Contra Costa Health Services and cities launch community Behavioral Health Crisis Response Initiative

Contra Costa Crisis Response Team including all 19 city managers in the county.

To connect residents with the most appropriate resources

Working in partnership with cities across Contra Costa County, Contra Costa Health Services (CCHS) has launched a comprehensive review of existing behavioral health crisis response services to develop a vision for how to connect residents with the most appropriate resources where and when they are needed.

In close collaboration with city leaders through the Contra Costa Public Managers Association, community stakeholders, service providers and staff from across the county participated in a multi-day workshop to identify current resources and next steps. Workshop participants included those working in crisis response, community-based organizations, schools, police and dispatch, as well as clinicians and persons and family members with lived experiences. The team spent the past two weeks observing, analyzing and interviewing subject matter experts and looking at data about the current state of crisis response in Contra Costa County to develop a vision for the future and identify areas for improvement.

Statistics

  • Behavioral health issues are widespread
    • About one in five adults are currently experiencing behavioral health issues
    • About 13% of all EMS calls address mental health issues
    • There are between 10,000 and 11,000 involuntary psychiatric holds (5150s) in our county each year

Existing Resources

  • CCHS provides a variety of behavioral health services. A limited number provide crisis response, however none provide emergent response like 911.
    • Crisis Intervention Training (CIT)
    • Homeless Services (H3 & HCH)
    • Alcohol & Other Drug Services
    • Medical and Psychiatric Emergency Services
    • Behavioral Health Crisis Teams
  • Existing crisis response resources serve a small number of residents
    • Mental Health Evaluation Team (MHET) serves 293 people annually at a cost of $2 million
      • Designed to reduce law enforcement repeat calls for service and violent encounters, reduce visits to Psychiatric Emergency Services, increase community and police safety, and increase appropriate use of mental health services.
    • Mobile Crisis Team (MCRT) takes about 1,600 calls per year at a cost of $2 million, serves adults only
      • MCRT is designed to have mental health providers respond in the field to de-escalate crisis, provide stabilization, and prevent psychiatric hospitalization. If the situation cannot be de-escalated in the field, the MCRT will assess for 5150 criteria and, if criteria are met, the Mental Health Clinical Specialist can initiate a 72-hour 5150 involuntary hold.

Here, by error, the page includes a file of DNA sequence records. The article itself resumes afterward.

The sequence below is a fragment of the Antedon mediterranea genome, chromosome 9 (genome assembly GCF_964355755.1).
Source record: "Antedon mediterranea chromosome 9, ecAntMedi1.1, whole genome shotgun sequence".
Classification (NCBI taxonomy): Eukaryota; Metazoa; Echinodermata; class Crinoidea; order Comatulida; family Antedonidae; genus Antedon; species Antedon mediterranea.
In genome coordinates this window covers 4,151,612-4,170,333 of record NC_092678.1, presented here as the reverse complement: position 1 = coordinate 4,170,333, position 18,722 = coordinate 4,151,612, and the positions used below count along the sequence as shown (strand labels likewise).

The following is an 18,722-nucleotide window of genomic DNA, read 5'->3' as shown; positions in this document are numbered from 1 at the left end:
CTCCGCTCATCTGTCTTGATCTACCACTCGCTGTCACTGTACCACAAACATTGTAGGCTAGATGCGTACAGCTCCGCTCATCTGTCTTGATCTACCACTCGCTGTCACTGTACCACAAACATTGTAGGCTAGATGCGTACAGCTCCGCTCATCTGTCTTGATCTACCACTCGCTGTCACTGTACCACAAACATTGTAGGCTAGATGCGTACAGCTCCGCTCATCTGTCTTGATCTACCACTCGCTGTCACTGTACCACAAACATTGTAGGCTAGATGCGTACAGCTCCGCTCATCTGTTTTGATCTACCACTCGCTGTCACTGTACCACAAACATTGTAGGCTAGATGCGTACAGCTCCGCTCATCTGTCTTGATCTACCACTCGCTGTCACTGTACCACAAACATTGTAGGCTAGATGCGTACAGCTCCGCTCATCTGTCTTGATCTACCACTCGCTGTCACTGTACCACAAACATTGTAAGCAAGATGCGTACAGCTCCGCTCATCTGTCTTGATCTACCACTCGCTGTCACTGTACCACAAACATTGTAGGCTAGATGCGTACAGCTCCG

• In addition to responding in the community to the immediate situation that led to calling the MCRT, the team provides a 30-day period of follow up during which they focus on linking individuals to a variety of services to help them stabilize and prevent ongoing crisis experiences.
    • Mobile Response Team (MRT) receives about 1,000 calls from youth each year, budget is $2.2 million
  • MRT provides risk/safety assessments, crisis intervention, follow up services, collaboration with existing treatment team members and linkage for youth in their natural settings. The CCC MRT aims to provide same day services and/or services as close to 24 hours of immediate crisis.
  • We have researched models from other communities
    • Regardless of what model we choose, the key to success is alignment with our cities and community partners across the county.

Contra Costa Crisis Response Team Timeline.

The public is invited to hear the key findings and recommendations during a public report to be shown on Contra Costa Television (CCTV) on Saturday, November 21 at noon and 7 p.m., and Sunday, November 22 at 9 a.m. and 6 p.m. The event can also be seen online at contracostatv.org during those scheduled times.

The process prioritized these areas of focus for the next steps:

  • Identifying a single number to call for behavioral health crisis response
  • Establishing a mobile crisis 24/7 response
  • Evaluating non-police mobile crisis team composition
  • Identifying alternate destinations for those experiencing a behavioral health crisis

Using the Lean Process Improvement Model, the team will spend the next several months planning for rapid improvement workshops to test potential strategies based on the four areas of focus. Results of this process will be presented to the Contra Costa Mayors Conference in February 2021.

For more information on CCHS Community Crisis Response, visit cchealth.org/bhs/crisis-response.

 

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